The group does a great job of dissecting the film from all production and story angles detailing the animation process (touching on chromatic separation and aberration); mentioning character creation (Kingpin was a living embodiment of a black hole); and offering nuggets such as B. Bendis (comics writer Brian Michael Bendis) being listed on Miles phone and Stan Lee appearing as an extra in many background shots.

And, most importantly, they let viewers know that the end game was to make every frame of the movie look like a stand-alone piece of printed art.

The disc also offers a 4-minute Spider-Ham short using a Cartoon Network animation style with a Tex Avery level of chaos.

The 4K extras are duplicated on the included Blu-ray disc that also heavily expands the bonus content.

Pop that disc in first to watch the movie in an Alternate Universe mode. Introduced by Phil Lord and Chris Miller, it offers roughly 50 extra scenes presented as unfinished, slightly animated storyboards with full character voice-over.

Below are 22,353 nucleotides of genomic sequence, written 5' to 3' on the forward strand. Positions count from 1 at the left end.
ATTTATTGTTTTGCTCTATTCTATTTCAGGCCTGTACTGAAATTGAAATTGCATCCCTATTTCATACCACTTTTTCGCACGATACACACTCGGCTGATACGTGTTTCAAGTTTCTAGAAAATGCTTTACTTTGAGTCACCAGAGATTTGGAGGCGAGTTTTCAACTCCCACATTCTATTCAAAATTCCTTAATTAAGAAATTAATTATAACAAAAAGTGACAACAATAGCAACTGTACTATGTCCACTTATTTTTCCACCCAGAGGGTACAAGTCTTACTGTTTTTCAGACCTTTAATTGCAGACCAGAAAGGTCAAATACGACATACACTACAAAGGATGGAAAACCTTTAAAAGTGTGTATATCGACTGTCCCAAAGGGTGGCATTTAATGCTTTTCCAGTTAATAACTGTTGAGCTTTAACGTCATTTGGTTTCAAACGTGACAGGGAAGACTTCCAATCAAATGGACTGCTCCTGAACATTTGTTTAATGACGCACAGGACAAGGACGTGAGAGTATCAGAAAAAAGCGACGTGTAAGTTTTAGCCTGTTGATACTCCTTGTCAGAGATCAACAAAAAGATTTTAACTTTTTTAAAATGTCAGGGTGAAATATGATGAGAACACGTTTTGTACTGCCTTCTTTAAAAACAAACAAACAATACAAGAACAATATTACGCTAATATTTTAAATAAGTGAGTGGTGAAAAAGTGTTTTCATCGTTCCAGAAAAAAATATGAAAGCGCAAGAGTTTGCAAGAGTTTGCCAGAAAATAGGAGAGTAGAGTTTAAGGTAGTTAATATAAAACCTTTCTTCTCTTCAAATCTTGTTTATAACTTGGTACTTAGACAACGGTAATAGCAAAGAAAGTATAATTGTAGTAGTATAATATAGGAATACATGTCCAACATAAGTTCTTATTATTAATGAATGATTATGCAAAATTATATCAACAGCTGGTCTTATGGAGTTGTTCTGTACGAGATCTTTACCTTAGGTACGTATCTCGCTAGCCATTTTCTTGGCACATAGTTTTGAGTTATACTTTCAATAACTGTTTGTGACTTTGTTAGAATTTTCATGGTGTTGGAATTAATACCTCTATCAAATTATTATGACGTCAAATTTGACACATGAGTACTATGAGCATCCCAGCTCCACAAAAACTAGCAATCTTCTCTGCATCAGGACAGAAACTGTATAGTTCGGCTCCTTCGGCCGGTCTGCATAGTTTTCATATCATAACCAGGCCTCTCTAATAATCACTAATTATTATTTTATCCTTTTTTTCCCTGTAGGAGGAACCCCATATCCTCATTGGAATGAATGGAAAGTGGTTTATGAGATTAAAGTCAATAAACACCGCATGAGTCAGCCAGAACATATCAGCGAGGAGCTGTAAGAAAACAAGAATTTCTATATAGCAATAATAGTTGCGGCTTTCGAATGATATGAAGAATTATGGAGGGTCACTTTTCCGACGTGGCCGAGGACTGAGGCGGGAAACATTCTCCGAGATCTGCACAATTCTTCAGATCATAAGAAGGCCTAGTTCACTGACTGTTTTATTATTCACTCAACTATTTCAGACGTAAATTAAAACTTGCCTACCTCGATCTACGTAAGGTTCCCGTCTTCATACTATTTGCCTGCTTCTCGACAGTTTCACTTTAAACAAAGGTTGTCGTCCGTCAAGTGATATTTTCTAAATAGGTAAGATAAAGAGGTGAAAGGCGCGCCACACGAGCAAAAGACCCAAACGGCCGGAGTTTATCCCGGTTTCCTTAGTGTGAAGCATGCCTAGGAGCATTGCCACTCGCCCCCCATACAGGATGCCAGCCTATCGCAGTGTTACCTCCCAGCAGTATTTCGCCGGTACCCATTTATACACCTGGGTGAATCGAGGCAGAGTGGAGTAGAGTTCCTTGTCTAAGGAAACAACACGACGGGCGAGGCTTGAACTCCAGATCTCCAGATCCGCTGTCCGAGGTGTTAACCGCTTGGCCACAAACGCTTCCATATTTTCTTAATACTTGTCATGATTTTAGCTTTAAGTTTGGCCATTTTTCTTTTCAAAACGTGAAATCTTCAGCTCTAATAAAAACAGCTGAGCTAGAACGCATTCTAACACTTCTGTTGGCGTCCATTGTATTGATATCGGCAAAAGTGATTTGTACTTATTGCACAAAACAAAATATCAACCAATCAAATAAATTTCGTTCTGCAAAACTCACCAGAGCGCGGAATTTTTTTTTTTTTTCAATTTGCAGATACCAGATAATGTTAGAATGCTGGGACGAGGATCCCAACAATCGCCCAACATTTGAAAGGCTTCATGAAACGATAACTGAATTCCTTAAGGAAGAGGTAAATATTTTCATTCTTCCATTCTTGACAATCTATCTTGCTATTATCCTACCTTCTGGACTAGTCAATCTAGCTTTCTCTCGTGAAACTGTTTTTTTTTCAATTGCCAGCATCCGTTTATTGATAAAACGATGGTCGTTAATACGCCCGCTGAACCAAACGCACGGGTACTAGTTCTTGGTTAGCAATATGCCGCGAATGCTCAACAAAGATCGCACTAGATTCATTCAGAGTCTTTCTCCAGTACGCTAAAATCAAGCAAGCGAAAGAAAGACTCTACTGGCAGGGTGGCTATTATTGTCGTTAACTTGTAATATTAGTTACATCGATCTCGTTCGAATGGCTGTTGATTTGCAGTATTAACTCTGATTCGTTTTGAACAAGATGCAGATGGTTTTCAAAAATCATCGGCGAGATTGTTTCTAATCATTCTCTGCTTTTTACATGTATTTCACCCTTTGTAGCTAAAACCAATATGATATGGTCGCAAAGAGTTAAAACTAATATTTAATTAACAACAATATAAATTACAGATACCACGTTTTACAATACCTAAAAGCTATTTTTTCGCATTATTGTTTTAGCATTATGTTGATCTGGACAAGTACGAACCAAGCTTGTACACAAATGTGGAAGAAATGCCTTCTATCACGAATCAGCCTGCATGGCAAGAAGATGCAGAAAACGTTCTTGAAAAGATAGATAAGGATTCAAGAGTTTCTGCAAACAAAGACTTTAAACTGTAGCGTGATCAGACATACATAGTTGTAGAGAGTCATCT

The new cut adds roughly 30 minutes and includes more exposition on Miles transformation into Spider-Man and lots of scenes with roommate Ganke Lee.

It’s not quite as impressive as the producers gushing, and I was actually hoping for more of a popup fact track with intertwined filmmaker interviews.

Of the remaining seven featurettes (roughly an hour), viewers will first enjoy an 8-minute homage to Lee and Ditko that basically offers a montage of vintage Ditko comic art flashed on the screen supplemented with interviews with Stan Lee, Brian Michael Bendis (an 18-year writing veteran of Spider-Man comic) and some key crew members.

Also worth noting is 15 minutes on the voice-over cast and a 5-minute look at a few of the film’s Easter eggs such as a background television in Aaron’s apartment showing actor Donald Glover dressed as Spider-Man and a beautiful scene of the Kingpin with his family that was inspired by the work of comic book artist Bill Sienkiewicz.